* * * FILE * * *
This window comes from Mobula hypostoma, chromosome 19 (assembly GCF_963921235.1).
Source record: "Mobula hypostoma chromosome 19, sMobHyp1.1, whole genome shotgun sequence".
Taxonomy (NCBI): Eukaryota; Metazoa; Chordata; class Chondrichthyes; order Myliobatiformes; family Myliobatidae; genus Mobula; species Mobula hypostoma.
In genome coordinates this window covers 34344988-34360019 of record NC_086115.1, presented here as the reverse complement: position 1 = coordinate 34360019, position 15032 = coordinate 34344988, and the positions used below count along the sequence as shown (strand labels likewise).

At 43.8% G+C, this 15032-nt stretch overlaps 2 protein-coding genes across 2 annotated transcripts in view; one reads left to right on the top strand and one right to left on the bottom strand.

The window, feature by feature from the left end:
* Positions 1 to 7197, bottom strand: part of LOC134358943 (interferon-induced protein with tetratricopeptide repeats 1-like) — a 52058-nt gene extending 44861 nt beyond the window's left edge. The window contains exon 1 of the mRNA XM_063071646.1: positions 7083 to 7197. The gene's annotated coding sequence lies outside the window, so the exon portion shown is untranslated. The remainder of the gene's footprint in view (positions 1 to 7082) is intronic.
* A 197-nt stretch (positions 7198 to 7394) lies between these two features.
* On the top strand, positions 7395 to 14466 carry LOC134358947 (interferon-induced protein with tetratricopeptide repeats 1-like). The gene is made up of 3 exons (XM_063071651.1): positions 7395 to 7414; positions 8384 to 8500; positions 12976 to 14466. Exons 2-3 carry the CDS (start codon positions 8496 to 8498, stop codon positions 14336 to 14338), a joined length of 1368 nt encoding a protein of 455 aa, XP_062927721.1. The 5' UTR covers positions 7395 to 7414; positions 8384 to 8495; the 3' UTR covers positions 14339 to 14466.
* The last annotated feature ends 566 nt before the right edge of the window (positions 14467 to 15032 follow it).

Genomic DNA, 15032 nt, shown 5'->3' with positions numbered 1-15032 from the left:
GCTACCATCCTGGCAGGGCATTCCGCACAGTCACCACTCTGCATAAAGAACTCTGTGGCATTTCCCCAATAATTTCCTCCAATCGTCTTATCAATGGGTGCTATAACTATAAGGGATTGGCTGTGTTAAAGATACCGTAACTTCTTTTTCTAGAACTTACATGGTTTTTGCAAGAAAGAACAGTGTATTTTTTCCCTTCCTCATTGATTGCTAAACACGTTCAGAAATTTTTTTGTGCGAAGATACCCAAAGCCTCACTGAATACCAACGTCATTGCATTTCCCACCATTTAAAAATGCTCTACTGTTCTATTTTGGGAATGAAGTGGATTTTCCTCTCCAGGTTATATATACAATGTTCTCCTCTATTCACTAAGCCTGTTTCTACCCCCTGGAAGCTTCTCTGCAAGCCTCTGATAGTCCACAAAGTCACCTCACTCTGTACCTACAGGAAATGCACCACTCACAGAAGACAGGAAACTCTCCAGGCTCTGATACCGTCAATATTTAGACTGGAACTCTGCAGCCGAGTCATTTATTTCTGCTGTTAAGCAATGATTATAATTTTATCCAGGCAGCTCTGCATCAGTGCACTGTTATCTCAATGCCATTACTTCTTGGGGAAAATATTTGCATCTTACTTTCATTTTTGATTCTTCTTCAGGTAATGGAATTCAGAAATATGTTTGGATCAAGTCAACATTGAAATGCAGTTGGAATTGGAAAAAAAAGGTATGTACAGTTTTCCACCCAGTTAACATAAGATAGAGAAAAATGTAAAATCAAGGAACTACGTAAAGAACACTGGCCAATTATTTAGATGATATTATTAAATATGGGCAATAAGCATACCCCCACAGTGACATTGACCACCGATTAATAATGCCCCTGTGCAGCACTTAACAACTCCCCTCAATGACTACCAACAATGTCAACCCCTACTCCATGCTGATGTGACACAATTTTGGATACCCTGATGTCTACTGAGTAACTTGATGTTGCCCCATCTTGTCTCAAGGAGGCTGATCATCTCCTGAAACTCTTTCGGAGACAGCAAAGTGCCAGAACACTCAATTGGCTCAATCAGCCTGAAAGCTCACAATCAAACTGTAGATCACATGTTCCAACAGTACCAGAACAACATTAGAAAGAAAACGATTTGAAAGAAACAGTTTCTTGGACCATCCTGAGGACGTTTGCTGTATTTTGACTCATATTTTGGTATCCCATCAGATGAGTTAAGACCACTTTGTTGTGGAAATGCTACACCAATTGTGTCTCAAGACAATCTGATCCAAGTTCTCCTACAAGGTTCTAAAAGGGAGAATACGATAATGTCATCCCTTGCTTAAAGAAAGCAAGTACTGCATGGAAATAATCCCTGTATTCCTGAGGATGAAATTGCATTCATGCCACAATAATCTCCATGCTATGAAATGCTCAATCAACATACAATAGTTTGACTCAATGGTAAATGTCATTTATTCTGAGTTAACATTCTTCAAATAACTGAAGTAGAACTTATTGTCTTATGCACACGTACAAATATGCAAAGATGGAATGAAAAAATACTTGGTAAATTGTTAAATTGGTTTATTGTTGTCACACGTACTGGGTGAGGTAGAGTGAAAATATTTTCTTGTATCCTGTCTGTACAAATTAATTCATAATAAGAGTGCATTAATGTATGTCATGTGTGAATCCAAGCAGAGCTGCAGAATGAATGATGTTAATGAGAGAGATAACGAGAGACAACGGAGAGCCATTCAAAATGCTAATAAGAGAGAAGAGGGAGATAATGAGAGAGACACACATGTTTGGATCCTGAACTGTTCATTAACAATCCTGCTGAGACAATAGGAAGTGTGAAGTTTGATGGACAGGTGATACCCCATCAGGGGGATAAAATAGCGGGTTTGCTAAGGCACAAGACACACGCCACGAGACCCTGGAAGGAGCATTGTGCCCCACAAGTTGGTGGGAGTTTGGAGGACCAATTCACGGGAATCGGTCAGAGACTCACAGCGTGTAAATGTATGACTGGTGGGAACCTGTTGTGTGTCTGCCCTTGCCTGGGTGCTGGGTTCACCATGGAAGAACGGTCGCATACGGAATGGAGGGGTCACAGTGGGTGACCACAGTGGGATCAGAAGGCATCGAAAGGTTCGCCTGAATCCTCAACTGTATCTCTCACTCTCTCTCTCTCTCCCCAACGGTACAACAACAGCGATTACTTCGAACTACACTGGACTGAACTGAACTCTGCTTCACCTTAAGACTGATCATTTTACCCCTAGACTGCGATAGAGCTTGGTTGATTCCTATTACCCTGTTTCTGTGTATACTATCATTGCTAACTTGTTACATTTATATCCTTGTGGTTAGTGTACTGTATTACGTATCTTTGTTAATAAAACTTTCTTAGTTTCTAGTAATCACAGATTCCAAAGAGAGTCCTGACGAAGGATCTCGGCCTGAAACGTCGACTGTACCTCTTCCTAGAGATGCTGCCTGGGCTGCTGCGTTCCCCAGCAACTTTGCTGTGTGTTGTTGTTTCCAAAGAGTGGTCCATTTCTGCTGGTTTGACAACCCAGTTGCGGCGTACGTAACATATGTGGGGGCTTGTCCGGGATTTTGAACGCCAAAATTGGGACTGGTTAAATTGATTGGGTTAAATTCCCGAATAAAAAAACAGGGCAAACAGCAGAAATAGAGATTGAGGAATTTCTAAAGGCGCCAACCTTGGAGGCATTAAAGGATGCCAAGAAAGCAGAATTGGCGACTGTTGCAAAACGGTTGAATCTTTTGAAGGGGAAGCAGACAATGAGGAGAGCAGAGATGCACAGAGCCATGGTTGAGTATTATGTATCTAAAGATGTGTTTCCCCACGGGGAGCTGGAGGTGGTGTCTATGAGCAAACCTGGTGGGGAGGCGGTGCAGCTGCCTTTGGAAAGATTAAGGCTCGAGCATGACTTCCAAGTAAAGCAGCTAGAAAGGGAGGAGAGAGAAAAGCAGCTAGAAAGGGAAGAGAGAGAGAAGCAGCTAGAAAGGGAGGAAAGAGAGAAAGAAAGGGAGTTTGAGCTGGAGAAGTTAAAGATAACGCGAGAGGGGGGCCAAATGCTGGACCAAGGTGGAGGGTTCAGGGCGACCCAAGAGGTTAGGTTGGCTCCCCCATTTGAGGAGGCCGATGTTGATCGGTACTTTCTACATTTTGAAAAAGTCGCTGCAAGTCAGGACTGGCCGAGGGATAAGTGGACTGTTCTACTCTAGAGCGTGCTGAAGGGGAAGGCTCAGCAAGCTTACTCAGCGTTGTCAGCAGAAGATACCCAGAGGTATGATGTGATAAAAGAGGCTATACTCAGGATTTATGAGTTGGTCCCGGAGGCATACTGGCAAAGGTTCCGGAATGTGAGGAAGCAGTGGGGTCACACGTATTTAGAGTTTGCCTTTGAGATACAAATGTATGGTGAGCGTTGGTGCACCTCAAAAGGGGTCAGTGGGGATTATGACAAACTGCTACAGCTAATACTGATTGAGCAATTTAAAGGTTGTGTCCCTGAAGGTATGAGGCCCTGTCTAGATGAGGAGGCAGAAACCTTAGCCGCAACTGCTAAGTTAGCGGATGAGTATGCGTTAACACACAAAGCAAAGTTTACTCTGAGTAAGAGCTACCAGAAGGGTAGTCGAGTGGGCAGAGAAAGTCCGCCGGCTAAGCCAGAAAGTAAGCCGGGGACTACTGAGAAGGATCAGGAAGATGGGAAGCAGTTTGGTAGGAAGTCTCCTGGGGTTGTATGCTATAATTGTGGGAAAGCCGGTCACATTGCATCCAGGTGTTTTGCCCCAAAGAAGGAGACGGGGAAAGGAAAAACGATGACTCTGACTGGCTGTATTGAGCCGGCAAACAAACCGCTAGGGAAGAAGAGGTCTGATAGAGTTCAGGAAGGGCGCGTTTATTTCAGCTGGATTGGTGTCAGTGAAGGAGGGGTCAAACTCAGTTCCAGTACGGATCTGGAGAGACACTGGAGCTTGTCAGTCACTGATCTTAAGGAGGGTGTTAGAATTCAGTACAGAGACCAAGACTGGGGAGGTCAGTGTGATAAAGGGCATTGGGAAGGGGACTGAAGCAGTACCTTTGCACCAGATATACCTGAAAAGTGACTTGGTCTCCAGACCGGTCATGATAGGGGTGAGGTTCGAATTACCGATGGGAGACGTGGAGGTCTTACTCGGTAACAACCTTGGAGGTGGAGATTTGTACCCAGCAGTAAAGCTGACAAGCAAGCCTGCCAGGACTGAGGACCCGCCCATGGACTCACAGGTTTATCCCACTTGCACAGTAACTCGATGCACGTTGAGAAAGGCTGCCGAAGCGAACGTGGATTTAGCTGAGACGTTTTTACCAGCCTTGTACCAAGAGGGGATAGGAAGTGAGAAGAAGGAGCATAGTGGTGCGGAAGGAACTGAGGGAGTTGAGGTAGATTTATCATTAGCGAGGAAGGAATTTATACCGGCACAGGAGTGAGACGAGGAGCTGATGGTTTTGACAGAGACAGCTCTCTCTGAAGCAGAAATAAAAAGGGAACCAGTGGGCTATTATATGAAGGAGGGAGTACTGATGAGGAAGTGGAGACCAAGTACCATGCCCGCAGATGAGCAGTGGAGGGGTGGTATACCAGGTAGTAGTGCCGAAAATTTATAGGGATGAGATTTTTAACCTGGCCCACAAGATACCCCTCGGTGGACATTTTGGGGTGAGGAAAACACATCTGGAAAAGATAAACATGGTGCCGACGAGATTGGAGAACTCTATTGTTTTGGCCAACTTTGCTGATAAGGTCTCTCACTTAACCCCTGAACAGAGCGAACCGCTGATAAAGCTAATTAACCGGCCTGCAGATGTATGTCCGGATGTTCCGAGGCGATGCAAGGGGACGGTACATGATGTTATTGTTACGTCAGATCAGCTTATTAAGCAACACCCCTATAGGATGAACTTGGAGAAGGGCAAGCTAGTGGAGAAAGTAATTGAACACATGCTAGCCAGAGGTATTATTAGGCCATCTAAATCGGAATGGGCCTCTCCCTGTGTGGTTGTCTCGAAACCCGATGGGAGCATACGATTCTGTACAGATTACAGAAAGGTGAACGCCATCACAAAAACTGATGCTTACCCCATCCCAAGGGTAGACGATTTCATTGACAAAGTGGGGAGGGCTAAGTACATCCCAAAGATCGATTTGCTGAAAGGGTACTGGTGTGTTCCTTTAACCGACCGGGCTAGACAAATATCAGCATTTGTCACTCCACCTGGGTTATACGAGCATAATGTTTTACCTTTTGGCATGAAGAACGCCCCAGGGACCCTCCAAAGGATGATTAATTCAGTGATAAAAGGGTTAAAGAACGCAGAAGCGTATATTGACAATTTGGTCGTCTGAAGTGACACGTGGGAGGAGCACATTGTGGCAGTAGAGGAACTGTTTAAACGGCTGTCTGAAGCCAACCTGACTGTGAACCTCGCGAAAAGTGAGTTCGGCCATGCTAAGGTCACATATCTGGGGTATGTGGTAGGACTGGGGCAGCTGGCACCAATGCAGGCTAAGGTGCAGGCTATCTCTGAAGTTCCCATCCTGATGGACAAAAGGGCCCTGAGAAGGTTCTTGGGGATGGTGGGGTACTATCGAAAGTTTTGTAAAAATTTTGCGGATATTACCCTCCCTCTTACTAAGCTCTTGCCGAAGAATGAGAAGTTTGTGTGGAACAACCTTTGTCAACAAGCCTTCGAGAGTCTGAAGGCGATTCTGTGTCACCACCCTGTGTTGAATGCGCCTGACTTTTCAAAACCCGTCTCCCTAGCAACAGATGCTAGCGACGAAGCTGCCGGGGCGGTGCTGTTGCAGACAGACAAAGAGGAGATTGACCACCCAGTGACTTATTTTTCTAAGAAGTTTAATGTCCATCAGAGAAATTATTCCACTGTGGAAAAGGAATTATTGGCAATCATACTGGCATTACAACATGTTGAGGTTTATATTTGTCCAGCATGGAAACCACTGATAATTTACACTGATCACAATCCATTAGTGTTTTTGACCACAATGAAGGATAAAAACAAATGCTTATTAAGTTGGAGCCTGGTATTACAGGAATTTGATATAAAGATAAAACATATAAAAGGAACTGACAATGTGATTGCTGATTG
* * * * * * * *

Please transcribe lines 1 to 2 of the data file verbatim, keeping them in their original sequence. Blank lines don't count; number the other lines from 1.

This window comes from Mobula hypostoma, chromosome 19 (assembly GCF_963921235.1).
Source record: "Mobula hypostoma chromosome 19, sMobHyp1.1, whole genome shotgun sequence".